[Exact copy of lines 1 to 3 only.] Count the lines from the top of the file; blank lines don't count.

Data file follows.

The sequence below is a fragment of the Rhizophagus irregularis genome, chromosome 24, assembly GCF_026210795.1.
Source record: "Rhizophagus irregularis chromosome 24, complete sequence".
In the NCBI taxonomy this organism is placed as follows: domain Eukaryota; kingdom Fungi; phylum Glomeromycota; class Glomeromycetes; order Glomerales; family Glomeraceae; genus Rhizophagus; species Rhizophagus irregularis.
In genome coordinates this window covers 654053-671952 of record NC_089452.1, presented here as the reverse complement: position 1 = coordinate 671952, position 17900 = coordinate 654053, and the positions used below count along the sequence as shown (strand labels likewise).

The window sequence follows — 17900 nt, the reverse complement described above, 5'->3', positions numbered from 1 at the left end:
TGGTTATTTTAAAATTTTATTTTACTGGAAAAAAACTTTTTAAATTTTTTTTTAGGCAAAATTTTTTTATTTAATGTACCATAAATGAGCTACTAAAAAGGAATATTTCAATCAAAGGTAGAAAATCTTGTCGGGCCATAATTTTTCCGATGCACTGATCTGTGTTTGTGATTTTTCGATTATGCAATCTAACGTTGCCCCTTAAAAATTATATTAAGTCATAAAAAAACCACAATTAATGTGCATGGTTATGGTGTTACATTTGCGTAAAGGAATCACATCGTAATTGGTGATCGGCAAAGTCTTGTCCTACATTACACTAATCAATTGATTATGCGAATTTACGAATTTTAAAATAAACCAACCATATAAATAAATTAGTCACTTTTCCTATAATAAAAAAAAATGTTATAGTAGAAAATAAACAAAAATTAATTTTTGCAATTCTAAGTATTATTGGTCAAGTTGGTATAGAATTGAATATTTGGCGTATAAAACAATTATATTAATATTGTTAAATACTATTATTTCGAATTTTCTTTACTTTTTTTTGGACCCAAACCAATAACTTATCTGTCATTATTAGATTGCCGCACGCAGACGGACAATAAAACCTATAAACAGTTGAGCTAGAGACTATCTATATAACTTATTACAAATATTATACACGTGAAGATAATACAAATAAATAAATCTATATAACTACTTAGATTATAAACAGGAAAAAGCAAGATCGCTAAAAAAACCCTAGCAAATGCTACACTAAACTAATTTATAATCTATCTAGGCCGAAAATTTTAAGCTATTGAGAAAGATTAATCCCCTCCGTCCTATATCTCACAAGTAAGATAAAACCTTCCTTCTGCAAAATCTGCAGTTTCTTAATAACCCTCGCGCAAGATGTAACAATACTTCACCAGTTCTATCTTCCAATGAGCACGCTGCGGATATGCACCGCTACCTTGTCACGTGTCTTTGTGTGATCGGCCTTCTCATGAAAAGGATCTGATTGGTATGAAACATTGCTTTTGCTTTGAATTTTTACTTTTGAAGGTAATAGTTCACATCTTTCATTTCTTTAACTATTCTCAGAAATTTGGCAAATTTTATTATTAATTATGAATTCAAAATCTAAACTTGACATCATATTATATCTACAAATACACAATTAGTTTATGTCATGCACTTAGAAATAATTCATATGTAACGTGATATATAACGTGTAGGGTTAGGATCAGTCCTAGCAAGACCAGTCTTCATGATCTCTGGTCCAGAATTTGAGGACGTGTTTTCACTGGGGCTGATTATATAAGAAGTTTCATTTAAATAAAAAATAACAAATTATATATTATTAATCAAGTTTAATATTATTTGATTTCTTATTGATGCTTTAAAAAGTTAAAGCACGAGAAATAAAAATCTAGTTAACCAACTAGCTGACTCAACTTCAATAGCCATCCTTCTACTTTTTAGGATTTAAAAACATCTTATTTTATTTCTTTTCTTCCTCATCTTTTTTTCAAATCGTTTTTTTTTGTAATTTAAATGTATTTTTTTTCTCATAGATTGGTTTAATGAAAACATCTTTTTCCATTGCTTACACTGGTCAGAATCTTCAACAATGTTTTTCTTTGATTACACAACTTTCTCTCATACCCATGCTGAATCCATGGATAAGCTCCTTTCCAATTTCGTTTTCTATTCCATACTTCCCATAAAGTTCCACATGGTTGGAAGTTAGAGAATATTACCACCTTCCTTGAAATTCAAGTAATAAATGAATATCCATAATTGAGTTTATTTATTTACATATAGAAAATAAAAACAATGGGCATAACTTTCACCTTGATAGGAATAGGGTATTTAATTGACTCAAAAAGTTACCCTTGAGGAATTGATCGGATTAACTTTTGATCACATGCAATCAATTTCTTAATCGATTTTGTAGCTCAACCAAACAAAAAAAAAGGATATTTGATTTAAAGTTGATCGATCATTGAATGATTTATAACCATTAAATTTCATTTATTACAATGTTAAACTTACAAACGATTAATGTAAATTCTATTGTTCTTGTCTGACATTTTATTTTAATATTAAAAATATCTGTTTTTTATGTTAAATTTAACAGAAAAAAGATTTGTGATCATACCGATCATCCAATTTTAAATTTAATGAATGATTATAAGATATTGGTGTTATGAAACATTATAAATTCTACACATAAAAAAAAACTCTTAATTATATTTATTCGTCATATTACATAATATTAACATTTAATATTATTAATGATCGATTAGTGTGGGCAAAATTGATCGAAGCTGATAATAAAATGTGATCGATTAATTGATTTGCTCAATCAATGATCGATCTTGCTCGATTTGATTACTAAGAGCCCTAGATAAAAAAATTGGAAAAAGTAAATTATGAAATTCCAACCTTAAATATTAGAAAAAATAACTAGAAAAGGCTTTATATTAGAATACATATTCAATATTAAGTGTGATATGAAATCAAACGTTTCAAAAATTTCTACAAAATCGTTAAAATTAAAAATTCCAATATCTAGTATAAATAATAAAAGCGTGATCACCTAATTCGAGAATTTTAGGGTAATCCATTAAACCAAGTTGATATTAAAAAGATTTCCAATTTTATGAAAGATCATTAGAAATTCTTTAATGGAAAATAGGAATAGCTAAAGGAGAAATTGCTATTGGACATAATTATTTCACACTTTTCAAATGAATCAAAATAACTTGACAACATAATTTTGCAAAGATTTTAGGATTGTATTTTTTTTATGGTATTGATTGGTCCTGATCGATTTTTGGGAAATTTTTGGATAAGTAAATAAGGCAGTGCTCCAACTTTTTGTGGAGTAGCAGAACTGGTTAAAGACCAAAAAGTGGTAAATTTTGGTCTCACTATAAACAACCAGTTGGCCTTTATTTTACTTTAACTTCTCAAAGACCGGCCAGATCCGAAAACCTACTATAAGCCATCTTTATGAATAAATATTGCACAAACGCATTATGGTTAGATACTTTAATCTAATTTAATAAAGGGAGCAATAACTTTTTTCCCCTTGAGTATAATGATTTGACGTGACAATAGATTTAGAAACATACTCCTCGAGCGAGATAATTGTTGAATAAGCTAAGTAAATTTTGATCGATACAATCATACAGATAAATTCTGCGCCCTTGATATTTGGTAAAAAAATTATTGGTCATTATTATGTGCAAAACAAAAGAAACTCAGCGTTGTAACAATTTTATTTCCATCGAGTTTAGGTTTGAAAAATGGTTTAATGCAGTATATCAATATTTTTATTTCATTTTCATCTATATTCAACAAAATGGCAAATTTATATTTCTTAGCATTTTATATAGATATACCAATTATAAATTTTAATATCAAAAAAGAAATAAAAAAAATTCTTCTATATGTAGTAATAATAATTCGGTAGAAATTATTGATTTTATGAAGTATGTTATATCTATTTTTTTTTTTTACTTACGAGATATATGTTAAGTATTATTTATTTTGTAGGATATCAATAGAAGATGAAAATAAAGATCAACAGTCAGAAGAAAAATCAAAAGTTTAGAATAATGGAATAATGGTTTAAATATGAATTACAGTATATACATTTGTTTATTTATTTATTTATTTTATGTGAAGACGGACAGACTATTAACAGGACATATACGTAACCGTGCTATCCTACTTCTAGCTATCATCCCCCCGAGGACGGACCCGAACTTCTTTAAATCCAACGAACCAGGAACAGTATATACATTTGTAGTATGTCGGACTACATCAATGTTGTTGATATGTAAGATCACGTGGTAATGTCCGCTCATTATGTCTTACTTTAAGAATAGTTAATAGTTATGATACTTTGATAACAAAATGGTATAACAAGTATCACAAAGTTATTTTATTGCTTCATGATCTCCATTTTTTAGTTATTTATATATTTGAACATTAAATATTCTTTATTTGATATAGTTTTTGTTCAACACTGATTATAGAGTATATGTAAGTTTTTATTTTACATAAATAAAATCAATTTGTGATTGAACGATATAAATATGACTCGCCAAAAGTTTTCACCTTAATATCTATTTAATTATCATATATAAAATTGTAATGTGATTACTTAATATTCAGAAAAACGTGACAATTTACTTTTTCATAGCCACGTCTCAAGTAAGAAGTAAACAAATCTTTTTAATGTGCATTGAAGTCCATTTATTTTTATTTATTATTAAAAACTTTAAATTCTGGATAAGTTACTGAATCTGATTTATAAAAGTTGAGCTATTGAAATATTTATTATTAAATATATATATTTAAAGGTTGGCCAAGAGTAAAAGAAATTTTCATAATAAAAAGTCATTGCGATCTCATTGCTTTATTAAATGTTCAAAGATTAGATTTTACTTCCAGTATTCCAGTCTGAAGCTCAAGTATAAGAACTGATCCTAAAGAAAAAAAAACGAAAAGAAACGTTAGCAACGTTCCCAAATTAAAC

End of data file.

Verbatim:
The sequence below is a fragment of the Rhizophagus irregularis genome, chromosome 24, assembly GCF_026210795.1.
Source record: "Rhizophagus irregularis chromosome 24, complete sequence".
In the NCBI taxonomy this organism is placed as follows: domain Eukaryota; kingdom Fungi; phylum Glomeromycota; class Glomeromycetes; order Glomerales; family Glomeraceae; genus Rhizophagus; species Rhizophagus irregularis.